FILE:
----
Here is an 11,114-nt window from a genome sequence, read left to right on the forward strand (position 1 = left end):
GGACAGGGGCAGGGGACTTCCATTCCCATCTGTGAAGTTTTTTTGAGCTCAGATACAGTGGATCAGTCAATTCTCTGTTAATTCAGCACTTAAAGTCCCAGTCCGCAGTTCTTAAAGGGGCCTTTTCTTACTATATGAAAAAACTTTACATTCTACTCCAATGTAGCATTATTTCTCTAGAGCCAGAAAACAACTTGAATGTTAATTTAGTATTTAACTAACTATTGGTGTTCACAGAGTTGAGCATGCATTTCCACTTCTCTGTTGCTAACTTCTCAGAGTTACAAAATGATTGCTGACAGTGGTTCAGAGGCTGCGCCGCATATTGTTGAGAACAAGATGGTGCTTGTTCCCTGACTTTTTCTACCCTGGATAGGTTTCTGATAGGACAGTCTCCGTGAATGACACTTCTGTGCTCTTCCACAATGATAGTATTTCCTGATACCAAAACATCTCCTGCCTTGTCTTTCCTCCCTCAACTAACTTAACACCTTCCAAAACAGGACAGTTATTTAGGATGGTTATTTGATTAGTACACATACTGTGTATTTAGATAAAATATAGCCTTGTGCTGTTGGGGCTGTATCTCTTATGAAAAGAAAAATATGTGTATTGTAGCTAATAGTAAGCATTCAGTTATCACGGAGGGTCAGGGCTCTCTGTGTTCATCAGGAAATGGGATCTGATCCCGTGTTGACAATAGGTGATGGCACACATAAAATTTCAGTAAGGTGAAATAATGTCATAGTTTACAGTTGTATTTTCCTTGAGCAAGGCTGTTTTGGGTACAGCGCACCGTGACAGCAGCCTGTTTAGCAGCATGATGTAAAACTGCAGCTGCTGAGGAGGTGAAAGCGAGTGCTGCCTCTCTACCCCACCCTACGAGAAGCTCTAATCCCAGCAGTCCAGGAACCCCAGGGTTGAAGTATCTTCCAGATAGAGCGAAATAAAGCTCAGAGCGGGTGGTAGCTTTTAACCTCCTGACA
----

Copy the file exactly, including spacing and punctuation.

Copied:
Here is an 11,114-nt window from a genome sequence, read left to right on the forward strand (position 1 = left end):
GGACAGGGGCAGGGGACTTCCATTCCCATCTGTGAAGTTTTTTTGAGCTCAGATACAGTGGATCAGTCAATTCTCTGTTAATTCAGCACTTAAAGTCCCAGTCCGCAGTTCTTAAAGGGGCCTTTTCTTACTATATGAAAAAACTTTACATTCTACTCCAATGTAGCATTATTTCTCTAGAGCCAGAAAACAACTTGAATGTTAATTTAGTATTTAACTAACTATTGGTGTTCACAGAGTTGAGCATGCATTTCCACTTCTCTGTTGCTAACTTCTCAGAGTTACAAAATGATTGCTGACAGTGGTTCAGAGGCTGCGCCGCATATTGTTGAGAACAAGATGGTGCTTGTTCCCTGACTTTTTCTACCCTGGATAGGTTTCTGATAGGACAGTCTCCGTGAATGACACTTCTGTGCTCTTCCACAATGATAGTATTTCCTGATACCAAAACATCTCCTGCCTTGTCTTTCCTCCCTCAACTAACTTAACACCTTCCAAAACAGGACAGTTATTTAGGATGGTTATTTGATTAGTACACATACTGTGTATTTAGATAAAATATAGCCTTGTGCTGTTGGGGCTGTATCTCTTATGAAAAGAAAAATATGTGTATTGTAGCTAATAGTAAGCATTCAGTTATCACGGAGGGTCAGGGCTCTCTGTGTTCATCAGGAAATGGGATCTGATCCCGTGTTGACAATAGGTGATGGCACACATAAAATTTCAGTAAGGTGAAATAATGTCATAGTTTACAGTTGTATTTTCCTTGAGCAAGGCTGTTTTGGGTACAGCGCACCGTGACAGCAGCCTGTTTAGCAGCATGATGTAAAACTGCAGCTGCTGAGGAGGTGAAAGCGAGTGCTGCCTCTCTACCCCACCCTACGAGAAGCTCTAATCCCAGCAGTCCAGGAACCCCAGGGTTGAAGTATCTTCCAGATAGAGCGAAATAAAGCTCAGAGCGGGTGGTAGCTTTTAACCTCCTGACA